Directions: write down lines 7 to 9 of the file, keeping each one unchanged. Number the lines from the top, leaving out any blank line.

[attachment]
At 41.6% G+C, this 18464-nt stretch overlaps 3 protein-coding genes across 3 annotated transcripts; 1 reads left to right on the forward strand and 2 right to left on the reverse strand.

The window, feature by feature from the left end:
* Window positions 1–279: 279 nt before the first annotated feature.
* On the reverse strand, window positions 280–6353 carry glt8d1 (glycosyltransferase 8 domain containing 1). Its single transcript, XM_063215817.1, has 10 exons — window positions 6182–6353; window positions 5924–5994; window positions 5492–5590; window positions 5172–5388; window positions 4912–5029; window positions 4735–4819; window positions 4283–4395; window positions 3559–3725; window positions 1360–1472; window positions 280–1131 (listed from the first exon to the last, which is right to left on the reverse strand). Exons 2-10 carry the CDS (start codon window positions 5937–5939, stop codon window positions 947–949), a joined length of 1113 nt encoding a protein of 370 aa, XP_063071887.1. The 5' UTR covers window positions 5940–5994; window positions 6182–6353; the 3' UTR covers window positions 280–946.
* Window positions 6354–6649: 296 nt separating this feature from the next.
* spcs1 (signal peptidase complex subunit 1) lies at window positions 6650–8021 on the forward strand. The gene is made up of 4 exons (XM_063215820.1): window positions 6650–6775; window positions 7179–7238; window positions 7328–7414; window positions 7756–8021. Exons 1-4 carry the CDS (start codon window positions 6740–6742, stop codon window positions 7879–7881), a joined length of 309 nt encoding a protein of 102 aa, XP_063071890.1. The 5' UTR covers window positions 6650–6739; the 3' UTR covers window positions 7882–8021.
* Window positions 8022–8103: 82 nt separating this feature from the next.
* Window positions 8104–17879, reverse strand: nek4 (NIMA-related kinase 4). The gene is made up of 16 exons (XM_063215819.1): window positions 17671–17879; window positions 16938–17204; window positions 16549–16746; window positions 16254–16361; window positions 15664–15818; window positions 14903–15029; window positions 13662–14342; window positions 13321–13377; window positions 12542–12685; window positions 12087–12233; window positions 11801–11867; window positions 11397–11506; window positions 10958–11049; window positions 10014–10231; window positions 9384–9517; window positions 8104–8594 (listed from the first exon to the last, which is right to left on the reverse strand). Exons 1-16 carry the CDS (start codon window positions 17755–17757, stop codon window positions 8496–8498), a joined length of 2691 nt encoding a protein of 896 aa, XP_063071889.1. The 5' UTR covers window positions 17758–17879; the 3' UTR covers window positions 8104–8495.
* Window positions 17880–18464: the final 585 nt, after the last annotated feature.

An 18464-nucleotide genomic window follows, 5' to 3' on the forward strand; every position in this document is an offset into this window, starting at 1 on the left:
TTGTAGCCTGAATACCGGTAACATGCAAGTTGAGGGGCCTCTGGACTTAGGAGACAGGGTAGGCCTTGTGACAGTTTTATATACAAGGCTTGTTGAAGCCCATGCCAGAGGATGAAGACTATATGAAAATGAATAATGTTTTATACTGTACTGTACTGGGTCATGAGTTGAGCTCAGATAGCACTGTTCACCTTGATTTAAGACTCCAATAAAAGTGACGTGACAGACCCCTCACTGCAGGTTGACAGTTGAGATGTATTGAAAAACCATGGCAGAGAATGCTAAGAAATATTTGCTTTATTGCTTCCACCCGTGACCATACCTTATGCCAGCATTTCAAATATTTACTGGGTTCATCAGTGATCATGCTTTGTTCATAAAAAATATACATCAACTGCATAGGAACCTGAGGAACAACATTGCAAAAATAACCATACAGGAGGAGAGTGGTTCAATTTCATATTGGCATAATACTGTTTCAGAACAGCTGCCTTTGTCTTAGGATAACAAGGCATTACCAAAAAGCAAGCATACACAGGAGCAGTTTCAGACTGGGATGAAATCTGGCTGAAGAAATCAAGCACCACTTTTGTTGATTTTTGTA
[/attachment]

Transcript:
* Window positions 8022–8103: 82 nt separating this feature from the next.
* Window positions 8104–17879, reverse strand: nek4 (NIMA-related kinase 4). The gene is made up of 16 exons (XM_063215819.1): window positions 17671–17879; window positions 16938–17204; window positions 16549–16746; window positions 16254–16361; window positions 15664–15818; window positions 14903–15029; window positions 13662–14342; window positions 13321–13377; window positions 12542–12685; window positions 12087–12233; window positions 11801–11867; window positions 11397–11506; window positions 10958–11049; window positions 10014–10231; window positions 9384–9517; window positions 8104–8594 (listed from the first exon to the last, which is right to left on the reverse strand). Exons 1-16 carry the CDS (start codon window positions 17755–17757, stop codon window positions 8496–8498), a joined length of 2691 nt encoding a protein of 896 aa, XP_063071889.1. The 5' UTR covers window positions 17758–17879; the 3' UTR covers window positions 8104–8495.
* Window positions 17880–18464: the final 585 nt, after the last annotated feature.